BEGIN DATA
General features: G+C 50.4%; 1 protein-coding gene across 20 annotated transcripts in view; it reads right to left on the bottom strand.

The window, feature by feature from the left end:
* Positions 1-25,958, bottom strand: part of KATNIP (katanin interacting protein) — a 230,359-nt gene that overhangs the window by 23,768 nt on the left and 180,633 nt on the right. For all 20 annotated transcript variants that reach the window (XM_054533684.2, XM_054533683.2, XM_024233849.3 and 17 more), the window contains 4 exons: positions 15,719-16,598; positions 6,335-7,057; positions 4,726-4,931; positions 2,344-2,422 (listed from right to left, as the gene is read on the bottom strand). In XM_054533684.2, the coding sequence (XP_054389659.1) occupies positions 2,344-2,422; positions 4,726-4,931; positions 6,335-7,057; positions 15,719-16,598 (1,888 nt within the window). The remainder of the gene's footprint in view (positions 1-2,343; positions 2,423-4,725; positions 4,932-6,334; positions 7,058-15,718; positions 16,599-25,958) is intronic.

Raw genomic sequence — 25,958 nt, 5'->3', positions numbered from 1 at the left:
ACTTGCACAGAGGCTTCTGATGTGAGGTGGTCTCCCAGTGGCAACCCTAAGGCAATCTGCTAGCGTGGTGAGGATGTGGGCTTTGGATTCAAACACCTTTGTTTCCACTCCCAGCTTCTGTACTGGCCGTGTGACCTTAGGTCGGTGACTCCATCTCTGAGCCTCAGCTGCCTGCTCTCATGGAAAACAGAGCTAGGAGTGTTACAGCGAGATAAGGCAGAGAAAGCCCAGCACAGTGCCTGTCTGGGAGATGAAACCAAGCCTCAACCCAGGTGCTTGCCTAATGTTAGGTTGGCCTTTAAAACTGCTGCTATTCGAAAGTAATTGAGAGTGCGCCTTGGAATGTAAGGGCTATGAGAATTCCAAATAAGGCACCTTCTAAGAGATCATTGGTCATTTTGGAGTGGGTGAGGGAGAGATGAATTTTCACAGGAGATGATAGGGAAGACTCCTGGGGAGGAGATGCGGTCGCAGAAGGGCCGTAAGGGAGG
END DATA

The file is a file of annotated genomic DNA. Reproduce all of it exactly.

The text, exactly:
General features: G+C 50.4%; 1 protein-coding gene across 20 annotated transcripts in view; it reads right to left on the bottom strand.

The window, feature by feature from the left end:
* Positions 1-25,958, bottom strand: part of KATNIP (katanin interacting protein) — a 230,359-nt gene that overhangs the window by 23,768 nt on the left and 180,633 nt on the right. For all 20 annotated transcript variants that reach the window (XM_054533684.2, XM_054533683.2, XM_024233849.3 and 17 more), the window contains 4 exons: positions 15,719-16,598; positions 6,335-7,057; positions 4,726-4,931; positions 2,344-2,422 (listed from right to left, as the gene is read on the bottom strand). In XM_054533684.2, the coding sequence (XP_054389659.1) occupies positions 2,344-2,422; positions 4,726-4,931; positions 6,335-7,057; positions 15,719-16,598 (1,888 nt within the window). The remainder of the gene's footprint in view (positions 1-2,343; positions 2,423-4,725; positions 4,932-6,334; positions 7,058-15,718; positions 16,599-25,958) is intronic.

Raw genomic sequence — 25,958 nt, 5'->3', positions numbered from 1 at the left:
ACTTGCACAGAGGCTTCTGATGTGAGGTGGTCTCCCAGTGGCAACCCTAAGGCAATCTGCTAGCGTGGTGAGGATGTGGGCTTTGGATTCAAACACCTTTGTTTCCACTCCCAGCTTCTGTACTGGCCGTGTGACCTTAGGTCGGTGACTCCATCTCTGAGCCTCAGCTGCCTGCTCTCATGGAAAACAGAGCTAGGAGTGTTACAGCGAGATAAGGCAGAGAAAGCCCAGCACAGTGCCTGTCTGGGAGATGAAACCAAGCCTCAACCCAGGTGCTTGCCTAATGTTAGGTTGGCCTTTAAAACTGCTGCTATTCGAAAGTAATTGAGAGTGCGCCTTGGAATGTAAGGGCTATGAGAATTCCAAATAAGGCACCTTCTAAGAGATCATTGGTCATTTTGGAGTGGGTGAGGGAGAGATGAATTTTCACAGGAGATGATAGGGAAGACTCCTGGGGAGGAGATGCGGTCGCAGAAGGGCCGTAAGGGAGG